Whatever happens in Africa, it is likely that Web3 will be shaped globally, with many new regions emerging as centres of innovation. The peculiar species of founder who evolved in the tech Galapagos of Silicon Valley can now emerge in any environment. Some countries are actively vying for investment. Gulf nations are using their financial heft to draw in Web3 entrepreneurs. They are acting as model users of the technology, which sends a strong signal to the market and these efforts should be applauded. But Gulf countries face headwinds: they do not have an ingrained legacy or culture of entrepreneurship and their more conservative values may give progressive-minded tech entrepreneurs pause. African governments lack the resources to subsidize foreigners to set up shop. Fortunately, they can take another tack, by embracing this young and dynamic continent’s innate desire for a better life and its deeply ingrained entrepreneurial spirit. The 21st Century will belong to Africa if those in position of power help to will it.
Exploring the Potential of Web3 in Africa Description
Join Alex Tapscott and Andrew Young as they decode the world of DeFi. Listen in as Alex shares his thoughts and observations on his recent trip to South Africa, where he helped roll out the Blockchain Research Institute (BRI) in Africa and met with business leaders, financial executives, and investors. Africa is a young and digitally native population, with 50% of citizens under 20 years old and over 64% of people in Sub-Saharan Africa owning a smartphone. By leveraging these demographic and technological tailwinds, Africa can overcome its challenges and achieve greater economic prosperity through Web3 and other digital technologies.
Source: chainalysis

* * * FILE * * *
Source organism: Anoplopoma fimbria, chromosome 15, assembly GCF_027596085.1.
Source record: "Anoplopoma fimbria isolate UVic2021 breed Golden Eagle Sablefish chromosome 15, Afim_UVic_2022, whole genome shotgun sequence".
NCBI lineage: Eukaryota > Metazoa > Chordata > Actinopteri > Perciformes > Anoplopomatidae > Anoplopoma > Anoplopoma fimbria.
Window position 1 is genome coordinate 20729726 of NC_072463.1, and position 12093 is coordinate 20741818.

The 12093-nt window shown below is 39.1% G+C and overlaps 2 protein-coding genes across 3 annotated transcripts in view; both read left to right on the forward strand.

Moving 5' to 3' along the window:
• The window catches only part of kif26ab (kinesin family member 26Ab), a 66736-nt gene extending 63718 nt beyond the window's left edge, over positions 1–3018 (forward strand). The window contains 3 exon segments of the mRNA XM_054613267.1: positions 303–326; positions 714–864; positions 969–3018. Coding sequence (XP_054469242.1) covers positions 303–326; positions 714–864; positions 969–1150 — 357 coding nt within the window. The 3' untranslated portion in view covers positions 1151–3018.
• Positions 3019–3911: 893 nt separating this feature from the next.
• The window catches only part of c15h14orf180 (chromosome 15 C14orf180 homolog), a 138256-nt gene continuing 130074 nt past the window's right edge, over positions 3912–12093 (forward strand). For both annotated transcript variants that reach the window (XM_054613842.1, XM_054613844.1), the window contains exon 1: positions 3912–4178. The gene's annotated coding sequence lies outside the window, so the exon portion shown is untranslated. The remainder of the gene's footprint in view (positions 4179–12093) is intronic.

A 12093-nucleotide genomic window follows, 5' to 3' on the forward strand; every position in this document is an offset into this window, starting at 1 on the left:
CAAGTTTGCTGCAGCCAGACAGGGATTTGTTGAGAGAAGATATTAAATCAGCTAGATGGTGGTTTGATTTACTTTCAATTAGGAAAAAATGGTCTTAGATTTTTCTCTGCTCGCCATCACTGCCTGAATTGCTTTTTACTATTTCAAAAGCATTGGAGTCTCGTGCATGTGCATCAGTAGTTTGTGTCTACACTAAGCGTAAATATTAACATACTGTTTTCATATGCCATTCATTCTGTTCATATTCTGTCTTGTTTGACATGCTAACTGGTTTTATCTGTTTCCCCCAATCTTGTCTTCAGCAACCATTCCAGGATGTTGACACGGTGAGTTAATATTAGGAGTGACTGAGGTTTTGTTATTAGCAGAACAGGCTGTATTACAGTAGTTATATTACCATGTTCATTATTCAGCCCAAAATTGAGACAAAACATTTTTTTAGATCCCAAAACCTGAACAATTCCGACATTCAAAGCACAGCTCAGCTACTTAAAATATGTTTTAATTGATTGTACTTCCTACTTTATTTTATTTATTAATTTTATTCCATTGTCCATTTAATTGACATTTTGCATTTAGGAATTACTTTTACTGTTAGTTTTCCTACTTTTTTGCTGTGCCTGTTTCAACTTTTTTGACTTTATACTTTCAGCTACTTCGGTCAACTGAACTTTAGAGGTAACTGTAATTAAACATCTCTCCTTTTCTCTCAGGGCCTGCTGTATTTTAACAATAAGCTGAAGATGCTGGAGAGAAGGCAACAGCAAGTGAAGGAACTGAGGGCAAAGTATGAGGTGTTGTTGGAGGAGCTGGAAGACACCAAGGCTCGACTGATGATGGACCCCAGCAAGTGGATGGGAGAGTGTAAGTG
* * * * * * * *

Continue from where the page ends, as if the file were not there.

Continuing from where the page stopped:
Three African Nations Place in Top 20 Crypto Adoption Rankings
Chainalysis has ranked 146 countries according to grassroots cryptocurrency adoption in its 2022 Global Crypto Adoption Index, with emerging markets dominating the index. Nigeria, Kenya, and Morocco were the African countries featured in the top 20, with remittances and preserving savings during fiat currency volatility cited as key drivers of crypto adoption. Despite the potential for growth, regulatory clarity and infrastructure still need to be improved for adoption in African countries. Nevertheless, the report suggests ample opportunity for the industry to build solutions that cater to these markets and drive adoption based on the unique financial needs of African economies.
Source: chainalysis
Sub-Saharan Africa: Leading the Way in Small Retail Crypto Transactions
Sub-Saharan Africa is a leader in small retail crypto transactions and peer-to-peer (P2P) exchanges, according to Chainalysis. Retail transfers account for 95% of all cryptocurrency-related transactions in the region, with small retail transfers of less than $1,000 making up 80.1% between July 2021 and June 2022. This is more than any other region globally, with North America at 70.5%. P2P exchanges account for 6% of all crypto transactions in the region, with P2P trading becoming increasingly popular due to anti-crypto regulations and fluctuating fiat currencies.
Source: IMF
Breaking Barriers: African Countries Embrace Crypto Amidst Regulatory Restrictions
Africa's crypto market is on the rise, with transactions peaking at $20 billion per month in mid-2021; it remains the smallest market in volume yet one of the fastest-growing globally, with Kenya, Nigeria, and South Africa leading in user count. However, only 25% of sub-Saharan African countries have formal crypto regulations, with 66% imposing restrictions, and six countries having banned it entirely. Despite these challenges, the potential benefits of decentralized wealth control, almost-free transactions, and cross-border payments are driving more Africans to adopt crypto.